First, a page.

9 “They responded and said to Nebuchadnezzar the king: “O king, live forever!”

Commentary

“They responded and said to Nebuchadnezzar the king:”

– These “certain Chaldeans” successfully gain access to the king’s court.

“O king, live forever!”

– Their initial greeting before the king was common to the age and is one that often appears in the Old Testament (1 Kings 1:31; Daniel 2:4, 5:10, 6:6,21)
 


 

10 “You, O king, have made a decree that every man who hears the sound of the horn, flute, lyre, trigon, psaltery, and bagpipe and all kinds of music, is to fall down and worship the golden image.”

Commentary

“You, O king, have made a decree”

– As these “certain Chaldeans” prepare to make their accusations, they appeal to the king’s own words and remind him that he has issued a “decree.”

“that every man who hears the sound of the horn, flute, lyre, trigon, psaltery, and bagpipe and all kinds of music, is to fall down and worship the golden image”

– As if the king has forgotten his own decree, the Chaldeans remind him of all of its specific details as they prepare to lay their trap for the Jews.
 


 

11 “But whoever does not fall down and worship shall be cast into the midst of a furnace of blazing fire.”

Commentary

“But whoever does not fall down and worship shall be cast into the midst of a furnace of blazing fire.”

– Here, the accusers specifically remind the king of his bold threat towards anyone who dares to defy his edict. Specifically, that if anyone failed to “fall down and worship” the king’s golden image when the music began to play, he should be “cast into the midst” of a blazing fiery furnace.
 


 

12 “There are certain Jews whom you have appointed over the administration of the province of Babylon, namely Shadrach, Meshach and Abed-nego. These men, O king, have disregarded you; they do not serve your gods or worship the golden image which you have set up.”

Commentary

“There are certain Jews whom you have appointed over the administration of the province of Babylon, namely Shadrach, Meshach and Abed-nego.”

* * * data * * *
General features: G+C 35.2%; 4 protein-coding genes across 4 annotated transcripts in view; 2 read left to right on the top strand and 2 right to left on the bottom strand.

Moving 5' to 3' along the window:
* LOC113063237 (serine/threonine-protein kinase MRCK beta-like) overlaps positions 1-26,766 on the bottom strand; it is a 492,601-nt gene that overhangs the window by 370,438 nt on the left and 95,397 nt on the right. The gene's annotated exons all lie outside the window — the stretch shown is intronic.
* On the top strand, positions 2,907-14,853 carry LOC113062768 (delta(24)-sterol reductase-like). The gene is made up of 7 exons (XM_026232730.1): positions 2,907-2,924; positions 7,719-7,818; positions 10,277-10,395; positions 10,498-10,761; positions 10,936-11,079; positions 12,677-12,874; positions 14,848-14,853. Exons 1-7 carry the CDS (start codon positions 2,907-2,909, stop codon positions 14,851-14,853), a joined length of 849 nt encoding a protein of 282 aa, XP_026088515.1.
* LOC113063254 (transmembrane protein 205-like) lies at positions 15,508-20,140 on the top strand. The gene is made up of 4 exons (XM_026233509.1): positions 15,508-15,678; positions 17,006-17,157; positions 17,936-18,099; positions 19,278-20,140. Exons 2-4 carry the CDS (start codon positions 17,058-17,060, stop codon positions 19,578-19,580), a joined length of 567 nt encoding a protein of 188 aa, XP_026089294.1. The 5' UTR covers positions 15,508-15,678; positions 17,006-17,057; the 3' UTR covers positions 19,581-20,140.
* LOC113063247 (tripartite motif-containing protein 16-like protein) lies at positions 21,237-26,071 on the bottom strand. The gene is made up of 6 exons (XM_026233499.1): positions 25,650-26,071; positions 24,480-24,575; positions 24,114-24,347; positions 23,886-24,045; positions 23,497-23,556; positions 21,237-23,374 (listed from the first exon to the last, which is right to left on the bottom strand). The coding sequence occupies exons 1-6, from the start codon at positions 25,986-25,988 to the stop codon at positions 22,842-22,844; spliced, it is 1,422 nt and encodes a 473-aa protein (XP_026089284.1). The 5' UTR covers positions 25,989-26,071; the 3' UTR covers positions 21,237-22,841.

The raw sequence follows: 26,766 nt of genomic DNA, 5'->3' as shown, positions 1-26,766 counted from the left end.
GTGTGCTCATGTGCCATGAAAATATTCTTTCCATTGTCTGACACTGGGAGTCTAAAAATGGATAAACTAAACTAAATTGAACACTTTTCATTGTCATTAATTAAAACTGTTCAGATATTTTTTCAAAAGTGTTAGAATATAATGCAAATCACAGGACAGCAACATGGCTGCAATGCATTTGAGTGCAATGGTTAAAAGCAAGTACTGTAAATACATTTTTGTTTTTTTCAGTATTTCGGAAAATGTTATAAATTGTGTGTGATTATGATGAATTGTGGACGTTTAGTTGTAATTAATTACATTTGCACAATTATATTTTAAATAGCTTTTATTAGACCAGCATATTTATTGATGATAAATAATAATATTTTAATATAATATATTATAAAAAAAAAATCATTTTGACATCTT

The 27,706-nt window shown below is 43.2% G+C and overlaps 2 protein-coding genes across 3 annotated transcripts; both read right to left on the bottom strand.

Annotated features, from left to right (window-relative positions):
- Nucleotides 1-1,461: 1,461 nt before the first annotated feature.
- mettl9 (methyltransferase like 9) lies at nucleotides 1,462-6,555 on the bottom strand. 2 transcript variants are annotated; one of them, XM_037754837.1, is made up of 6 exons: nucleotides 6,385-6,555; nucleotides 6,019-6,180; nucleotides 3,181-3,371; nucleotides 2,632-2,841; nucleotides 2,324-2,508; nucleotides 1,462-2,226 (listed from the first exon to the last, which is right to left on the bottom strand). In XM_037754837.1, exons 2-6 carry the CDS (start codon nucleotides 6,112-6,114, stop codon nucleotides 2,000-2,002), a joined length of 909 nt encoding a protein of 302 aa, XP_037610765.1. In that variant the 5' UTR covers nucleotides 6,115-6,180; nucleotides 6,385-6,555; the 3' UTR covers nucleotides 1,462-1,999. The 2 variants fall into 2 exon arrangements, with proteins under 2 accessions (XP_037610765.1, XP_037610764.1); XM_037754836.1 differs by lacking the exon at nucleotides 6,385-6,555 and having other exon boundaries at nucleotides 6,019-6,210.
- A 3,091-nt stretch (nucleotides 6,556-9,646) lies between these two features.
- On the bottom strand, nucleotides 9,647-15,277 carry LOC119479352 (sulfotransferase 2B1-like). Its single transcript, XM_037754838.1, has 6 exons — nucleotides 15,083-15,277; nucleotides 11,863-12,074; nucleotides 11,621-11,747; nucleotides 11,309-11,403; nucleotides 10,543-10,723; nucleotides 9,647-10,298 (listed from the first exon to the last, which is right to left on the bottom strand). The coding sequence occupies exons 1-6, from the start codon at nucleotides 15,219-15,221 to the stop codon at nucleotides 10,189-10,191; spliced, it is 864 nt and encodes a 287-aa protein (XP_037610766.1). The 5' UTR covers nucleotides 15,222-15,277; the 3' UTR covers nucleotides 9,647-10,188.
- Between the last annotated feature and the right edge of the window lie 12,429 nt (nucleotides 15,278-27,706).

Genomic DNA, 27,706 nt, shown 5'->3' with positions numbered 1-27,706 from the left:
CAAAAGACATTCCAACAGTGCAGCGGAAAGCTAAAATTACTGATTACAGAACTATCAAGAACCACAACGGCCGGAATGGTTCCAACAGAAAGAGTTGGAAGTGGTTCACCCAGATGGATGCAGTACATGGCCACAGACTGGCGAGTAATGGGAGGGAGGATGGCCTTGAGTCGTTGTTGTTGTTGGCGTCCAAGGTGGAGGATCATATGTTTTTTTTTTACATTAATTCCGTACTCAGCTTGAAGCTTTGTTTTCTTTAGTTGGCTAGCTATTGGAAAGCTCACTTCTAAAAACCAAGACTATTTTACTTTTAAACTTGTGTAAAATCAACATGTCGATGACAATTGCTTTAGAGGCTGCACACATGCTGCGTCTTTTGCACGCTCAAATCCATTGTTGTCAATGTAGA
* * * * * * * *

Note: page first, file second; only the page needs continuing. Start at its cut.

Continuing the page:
– These “certain Chaldeans” now come to their charge against these “certain Jews.” Specifically, three Jewish men named Shadrach, Meshach, and Abed-nego who had been placed in charge to manage affairs in Babylon by King Nebuchadnezzar. We were first introduced to these three Hebrews in our Daniel 1 commentary when they are given new names. According to Daniel 1:7, a Babylonian chief official gave them (and Daniel) new Babylonian names fitting of their new roles: “To Daniel he gave the name Belteshazzar; to Hananiah, Shadrach; to Mishael, Meshach; and to Azariah, Abednego.” As well, these three Hebrews were appointed by the king as we recall from Daniel 2:49: “And Daniel made request of the king, and he appointed Shadrach, Meshach and Abed-nego over the administration of the province of Babylon, while Daniel was at the king’s court.” For more, see our Daniel 2 commentary on verse 49.

“These men, O king, have disregarded you; they do not serve your gods or worship the golden image which you have set up.”

– According to the accusers, Shadrach, Meshach, and Abed-nego failed to comply with the king’s new edict to fall prostrate and pay homage to the king’s golden image when the orchestra began to play. As we will see, this ancient act of civil disobedience by these three brave Jewish men is instructive to God’s people. After all, God’s people are called to obey the civil authorities and to not rebel against them. (Proverbs 24:21; Jeremiah 29:7; John 19:11; Romans 13:1,2,5; 1 Timothy 2:1,2; Titus 3:1; 1 Peter 2:13,17) However, there is no command in scripture to obey the civil authorities if and when they require us to violate God’s commands or to worship anyone or anything aside from the God of heaven. Like the Apostle Peter, when instructed by the Jewish authorities to stop publicly preaching the name of Jesus, we must obey God rather than men. (Acts 5:29) See also: Exodus 1:17 and Acts 4:19.